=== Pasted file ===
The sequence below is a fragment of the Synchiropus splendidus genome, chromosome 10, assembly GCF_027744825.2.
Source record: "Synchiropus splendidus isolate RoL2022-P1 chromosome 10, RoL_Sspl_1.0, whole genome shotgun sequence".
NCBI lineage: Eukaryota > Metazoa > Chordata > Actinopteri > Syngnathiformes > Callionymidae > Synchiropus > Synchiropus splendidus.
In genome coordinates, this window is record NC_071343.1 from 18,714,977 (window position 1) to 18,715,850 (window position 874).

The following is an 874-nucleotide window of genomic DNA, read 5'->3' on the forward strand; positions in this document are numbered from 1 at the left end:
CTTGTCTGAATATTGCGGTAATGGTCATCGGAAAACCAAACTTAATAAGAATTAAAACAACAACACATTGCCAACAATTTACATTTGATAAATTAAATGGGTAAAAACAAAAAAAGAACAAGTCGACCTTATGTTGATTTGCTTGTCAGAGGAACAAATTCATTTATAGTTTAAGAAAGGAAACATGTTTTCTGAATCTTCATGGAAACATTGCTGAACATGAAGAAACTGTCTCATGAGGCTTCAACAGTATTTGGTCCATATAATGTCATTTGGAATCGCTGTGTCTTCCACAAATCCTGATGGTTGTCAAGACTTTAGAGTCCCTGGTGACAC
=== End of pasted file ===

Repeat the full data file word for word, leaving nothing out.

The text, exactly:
The sequence below is a fragment of the Synchiropus splendidus genome, chromosome 10, assembly GCF_027744825.2.
Source record: "Synchiropus splendidus isolate RoL2022-P1 chromosome 10, RoL_Sspl_1.0, whole genome shotgun sequence".
NCBI lineage: Eukaryota > Metazoa > Chordata > Actinopteri > Syngnathiformes > Callionymidae > Synchiropus > Synchiropus splendidus.
In genome coordinates, this window is record NC_071343.1 from 18,714,977 (window position 1) to 18,715,850 (window position 874).

The following is an 874-nucleotide window of genomic DNA, read 5'->3' on the forward strand; positions in this document are numbered from 1 at the left end:
CTTGTCTGAATATTGCGGTAATGGTCATCGGAAAACCAAACTTAATAAGAATTAAAACAACAACACATTGCCAACAATTTACATTTGATAAATTAAATGGGTAAAAACAAAAAAAGAACAAGTCGACCTTATGTTGATTTGCTTGTCAGAGGAACAAATTCATTTATAGTTTAAGAAAGGAAACATGTTTTCTGAATCTTCATGGAAACATTGCTGAACATGAAGAAACTGTCTCATGAGGCTTCAACAGTATTTGGTCCATATAATGTCATTTGGAATCGCTGTGTCTTCCACAAATCCTGATGGTTGTCAAGACTTTAGAGTCCCTGGTGACAC